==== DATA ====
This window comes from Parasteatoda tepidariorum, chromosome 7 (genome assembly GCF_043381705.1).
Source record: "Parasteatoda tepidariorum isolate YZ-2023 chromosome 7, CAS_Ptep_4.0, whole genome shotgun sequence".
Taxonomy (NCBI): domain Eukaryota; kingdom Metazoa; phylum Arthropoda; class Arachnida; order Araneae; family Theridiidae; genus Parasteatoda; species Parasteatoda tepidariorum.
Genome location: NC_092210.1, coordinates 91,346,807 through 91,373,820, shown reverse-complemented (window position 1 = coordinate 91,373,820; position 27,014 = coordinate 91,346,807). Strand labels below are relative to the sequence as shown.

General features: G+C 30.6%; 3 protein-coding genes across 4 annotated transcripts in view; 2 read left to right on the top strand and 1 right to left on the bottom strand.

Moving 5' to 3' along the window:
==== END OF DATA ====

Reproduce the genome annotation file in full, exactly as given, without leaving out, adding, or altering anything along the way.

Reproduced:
This window comes from Parasteatoda tepidariorum, chromosome 7 (genome assembly GCF_043381705.1).
Source record: "Parasteatoda tepidariorum isolate YZ-2023 chromosome 7, CAS_Ptep_4.0, whole genome shotgun sequence".
Taxonomy (NCBI): domain Eukaryota; kingdom Metazoa; phylum Arthropoda; class Arachnida; order Araneae; family Theridiidae; genus Parasteatoda; species Parasteatoda tepidariorum.
Genome location: NC_092210.1, coordinates 91,346,807 through 91,373,820, shown reverse-complemented (window position 1 = coordinate 91,373,820; position 27,014 = coordinate 91,346,807). Strand labels below are relative to the sequence as shown.

General features: G+C 30.6%; 3 protein-coding genes across 4 annotated transcripts in view; 2 read left to right on the top strand and 1 right to left on the bottom strand.

Moving 5' to 3' along the window: